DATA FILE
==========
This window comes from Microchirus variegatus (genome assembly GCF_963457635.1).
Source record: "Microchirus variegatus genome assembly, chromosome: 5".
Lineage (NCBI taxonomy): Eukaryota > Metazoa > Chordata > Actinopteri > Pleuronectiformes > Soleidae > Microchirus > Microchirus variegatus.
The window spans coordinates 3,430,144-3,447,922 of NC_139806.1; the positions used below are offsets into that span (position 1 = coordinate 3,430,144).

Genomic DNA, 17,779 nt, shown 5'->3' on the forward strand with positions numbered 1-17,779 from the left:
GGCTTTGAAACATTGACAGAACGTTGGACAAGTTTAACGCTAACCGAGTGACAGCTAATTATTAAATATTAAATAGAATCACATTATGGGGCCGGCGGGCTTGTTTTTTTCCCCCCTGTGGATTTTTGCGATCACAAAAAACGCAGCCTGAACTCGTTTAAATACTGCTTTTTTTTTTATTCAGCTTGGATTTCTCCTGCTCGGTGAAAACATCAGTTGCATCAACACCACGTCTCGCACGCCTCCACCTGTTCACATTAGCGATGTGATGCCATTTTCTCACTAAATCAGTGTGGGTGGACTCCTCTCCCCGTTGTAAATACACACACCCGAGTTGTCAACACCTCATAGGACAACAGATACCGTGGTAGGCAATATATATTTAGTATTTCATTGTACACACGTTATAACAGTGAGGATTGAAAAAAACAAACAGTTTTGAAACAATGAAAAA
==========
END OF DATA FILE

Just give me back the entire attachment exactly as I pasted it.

This window comes from Microchirus variegatus (genome assembly GCF_963457635.1).
Source record: "Microchirus variegatus genome assembly, chromosome: 5".
Lineage (NCBI taxonomy): Eukaryota > Metazoa > Chordata > Actinopteri > Pleuronectiformes > Soleidae > Microchirus > Microchirus variegatus.
The window spans coordinates 3,430,144-3,447,922 of NC_139806.1; the positions used below are offsets into that span (position 1 = coordinate 3,430,144).

Genomic DNA, 17,779 nt, shown 5'->3' on the forward strand with positions numbered 1-17,779 from the left:
GGCTTTGAAACATTGACAGAACGTTGGACAAGTTTAACGCTAACCGAGTGACAGCTAATTATTAAATATTAAATAGAATCACATTATGGGGCCGGCGGGCTTGTTTTTTTCCCCCCTGTGGATTTTTGCGATCACAAAAAACGCAGCCTGAACTCGTTTAAATACTGCTTTTTTTTTTATTCAGCTTGGATTTCTCCTGCTCGGTGAAAACATCAGTTGCATCAACACCACGTCTCGCACGCCTCCACCTGTTCACATTAGCGATGTGATGCCATTTTCTCACTAAATCAGTGTGGGTGGACTCCTCTCCCCGTTGTAAATACACACACCCGAGTTGTCAACACCTCATAGGACAACAGATACCGTGGTAGGCAATATATATTTAGTATTTCATTGTACACACGTTATAACAGTGAGGATTGAAAAAAACAAACAGTTTTGAAACAATGAAAAA